In contrast to Brain-Wide Association Studies (BWAS), Precision Functional Mapping (PFM), a deep phenotyping approach to human neuroimaging, can leverage extremely small samples (down to n = 1). This lecture reviews the original PFM studies and current ones that have generated new functional neuroanatomical insights. The focus is on investigations of the impact of sensory and/or motor deprivation, or disuse, and brain lesions early in development on brain function. It covers PFM of brain plasticity, focusing on experiments that tracked casting of the dominant upper extremity with daily resting-state functional MRI scans. Mechanisms that shape brain circuits during early development may persist into adulthood, helping to maintain the organisation of disused circuits. Focal cortical injuries sustained in early childhood can be compensated for more quickly and more completely than those sustained later in life. However, the mechanisms underlying cortical plasticity are only beginning to be understood. We have done an exhaustive investigation of one of our patients (PS1; an adolescent male), who sustained large, bilateral perinatal strokes in 1999, but nevertheless had typical neurodevelopment and his injuries went unnoticed until he was 13 years old.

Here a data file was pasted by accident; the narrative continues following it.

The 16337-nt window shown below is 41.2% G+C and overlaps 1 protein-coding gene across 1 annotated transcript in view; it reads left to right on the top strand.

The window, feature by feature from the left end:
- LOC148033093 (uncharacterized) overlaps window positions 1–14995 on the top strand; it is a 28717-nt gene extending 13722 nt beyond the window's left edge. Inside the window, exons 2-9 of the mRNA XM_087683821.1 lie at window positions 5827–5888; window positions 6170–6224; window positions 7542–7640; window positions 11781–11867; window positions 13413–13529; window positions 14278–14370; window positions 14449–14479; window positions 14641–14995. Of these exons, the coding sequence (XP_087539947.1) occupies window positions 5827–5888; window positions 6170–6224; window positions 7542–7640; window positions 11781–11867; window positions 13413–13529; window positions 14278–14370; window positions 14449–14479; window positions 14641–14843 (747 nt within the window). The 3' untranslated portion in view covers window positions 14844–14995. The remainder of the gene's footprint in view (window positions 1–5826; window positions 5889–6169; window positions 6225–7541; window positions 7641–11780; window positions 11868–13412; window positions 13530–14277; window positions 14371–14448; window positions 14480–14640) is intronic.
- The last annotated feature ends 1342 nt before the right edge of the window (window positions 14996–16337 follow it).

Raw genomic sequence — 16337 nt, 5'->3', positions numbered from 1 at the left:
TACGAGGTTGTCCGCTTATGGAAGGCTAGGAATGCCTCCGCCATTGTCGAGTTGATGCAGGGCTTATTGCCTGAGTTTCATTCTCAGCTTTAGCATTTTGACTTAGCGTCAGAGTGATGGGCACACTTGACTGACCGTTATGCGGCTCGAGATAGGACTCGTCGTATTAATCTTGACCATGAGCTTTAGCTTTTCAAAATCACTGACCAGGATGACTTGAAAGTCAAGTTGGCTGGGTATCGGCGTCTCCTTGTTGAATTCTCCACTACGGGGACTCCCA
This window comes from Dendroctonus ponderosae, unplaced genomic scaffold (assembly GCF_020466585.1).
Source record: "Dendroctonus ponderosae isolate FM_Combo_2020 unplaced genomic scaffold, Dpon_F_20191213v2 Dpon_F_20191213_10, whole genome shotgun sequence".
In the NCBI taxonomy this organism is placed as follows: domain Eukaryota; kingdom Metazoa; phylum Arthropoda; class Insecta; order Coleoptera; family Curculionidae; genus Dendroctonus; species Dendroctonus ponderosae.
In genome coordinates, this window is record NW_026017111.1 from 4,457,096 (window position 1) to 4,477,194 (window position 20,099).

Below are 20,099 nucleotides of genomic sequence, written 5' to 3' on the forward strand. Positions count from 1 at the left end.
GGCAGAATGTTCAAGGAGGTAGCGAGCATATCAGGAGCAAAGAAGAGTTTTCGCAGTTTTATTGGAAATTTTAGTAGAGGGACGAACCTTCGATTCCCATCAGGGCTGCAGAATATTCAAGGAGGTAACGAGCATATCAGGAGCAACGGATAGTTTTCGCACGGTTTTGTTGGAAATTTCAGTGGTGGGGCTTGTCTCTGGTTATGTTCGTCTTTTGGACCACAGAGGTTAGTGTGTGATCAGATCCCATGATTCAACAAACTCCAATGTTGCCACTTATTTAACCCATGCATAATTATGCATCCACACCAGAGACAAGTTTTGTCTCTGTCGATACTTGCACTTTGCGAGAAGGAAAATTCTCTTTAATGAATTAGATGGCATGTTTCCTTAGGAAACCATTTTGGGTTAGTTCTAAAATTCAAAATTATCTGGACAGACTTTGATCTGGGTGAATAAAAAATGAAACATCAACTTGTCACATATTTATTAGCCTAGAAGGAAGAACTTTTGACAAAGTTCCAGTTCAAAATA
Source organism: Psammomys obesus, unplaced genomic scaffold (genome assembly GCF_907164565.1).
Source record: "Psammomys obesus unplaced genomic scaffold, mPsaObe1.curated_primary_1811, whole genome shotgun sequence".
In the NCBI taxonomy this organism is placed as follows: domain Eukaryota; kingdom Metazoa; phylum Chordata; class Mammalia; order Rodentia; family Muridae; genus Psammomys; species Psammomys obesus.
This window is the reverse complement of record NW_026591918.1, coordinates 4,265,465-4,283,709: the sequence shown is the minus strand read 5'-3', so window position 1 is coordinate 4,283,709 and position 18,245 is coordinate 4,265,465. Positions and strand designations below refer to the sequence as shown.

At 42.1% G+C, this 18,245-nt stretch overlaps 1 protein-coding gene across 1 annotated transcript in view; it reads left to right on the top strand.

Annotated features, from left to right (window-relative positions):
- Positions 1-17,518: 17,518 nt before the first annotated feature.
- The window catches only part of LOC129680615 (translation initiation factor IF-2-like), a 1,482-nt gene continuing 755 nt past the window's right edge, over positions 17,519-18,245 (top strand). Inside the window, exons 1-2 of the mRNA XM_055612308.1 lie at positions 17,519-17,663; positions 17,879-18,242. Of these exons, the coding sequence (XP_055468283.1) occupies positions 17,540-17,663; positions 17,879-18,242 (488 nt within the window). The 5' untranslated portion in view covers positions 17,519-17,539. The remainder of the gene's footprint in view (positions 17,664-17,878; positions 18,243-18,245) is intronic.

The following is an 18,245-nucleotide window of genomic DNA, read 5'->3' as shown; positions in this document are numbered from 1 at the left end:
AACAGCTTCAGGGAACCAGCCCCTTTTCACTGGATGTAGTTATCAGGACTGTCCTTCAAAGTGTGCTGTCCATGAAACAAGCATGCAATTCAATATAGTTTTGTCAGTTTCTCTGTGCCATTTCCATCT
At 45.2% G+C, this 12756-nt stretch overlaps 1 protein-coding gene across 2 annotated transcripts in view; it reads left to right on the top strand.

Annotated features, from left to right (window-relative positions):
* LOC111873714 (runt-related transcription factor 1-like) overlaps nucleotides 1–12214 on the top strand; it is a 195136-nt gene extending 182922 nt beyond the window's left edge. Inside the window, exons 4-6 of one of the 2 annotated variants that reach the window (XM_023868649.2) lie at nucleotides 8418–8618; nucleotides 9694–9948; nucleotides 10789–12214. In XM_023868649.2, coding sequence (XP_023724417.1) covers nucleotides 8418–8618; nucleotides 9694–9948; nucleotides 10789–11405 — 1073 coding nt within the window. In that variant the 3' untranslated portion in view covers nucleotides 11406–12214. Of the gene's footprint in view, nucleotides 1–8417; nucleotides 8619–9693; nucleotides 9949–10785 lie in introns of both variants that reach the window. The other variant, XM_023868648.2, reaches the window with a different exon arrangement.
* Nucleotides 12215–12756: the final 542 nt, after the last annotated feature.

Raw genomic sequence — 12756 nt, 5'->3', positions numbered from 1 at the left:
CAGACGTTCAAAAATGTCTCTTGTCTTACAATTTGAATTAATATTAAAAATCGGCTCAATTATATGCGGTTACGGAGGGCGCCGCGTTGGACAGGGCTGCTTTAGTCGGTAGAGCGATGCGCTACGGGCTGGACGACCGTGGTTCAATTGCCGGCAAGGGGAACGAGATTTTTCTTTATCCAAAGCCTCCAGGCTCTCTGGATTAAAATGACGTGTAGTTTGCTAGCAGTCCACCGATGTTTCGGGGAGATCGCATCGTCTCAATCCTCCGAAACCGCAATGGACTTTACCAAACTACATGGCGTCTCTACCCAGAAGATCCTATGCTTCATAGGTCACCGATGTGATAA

THURSDAY, September 1
Catherine Hartley, New York University
Developmental tuning of action selection
Throughout our lives, we rapidly acquire knowledge through experience. This knowledge is structured — it reflects regularities in our environments such as sequential relations between events, contingencies between actions and outcomes, and similarities across contexts. Across development, we exploit this structure to support the flexible pursuit of valued outcomes. In this talk, I will present studies examining at the cognitive, neural, and computational levels how the learning, memory, and decision-making processes that support or constrain adaptive behavioural flexibility change over the course of development from childhood to adulthood. I will show that development confers marked changes in the cognitive representations and computations engaged to evaluate and select actions. I will discuss how these changes may optimize behaviour for an individual’s developmental stage and how neurocognitive development may influence individual vulnerability and resilience to different forms of psychopathology.
Tobias Hauser, University College London
Building the tools for Developmental Computational Psychiatry
Most psychiatric illnesses emerge during childhood and adolescence. This is also the period in life, during which the brain and cognition change most dramatically. However, we still know little about whether and how aberrant brain development may lead to mental health problems. Developmental computational psychiatry has the goal to identify and understand the neural and computational mechanisms that go awry during development and lead to mental illness. In my talk, I will outline why I believe that development is critical if we want to understand and treat psychiatric disorders in general. I will then discuss the prerequisites for successfully studying these developmental processes, and I will show how far we have come in building these tools for studying these computational mechanisms during development. Lastly, I will provide an outlook about where I envisage the field to move in the next years.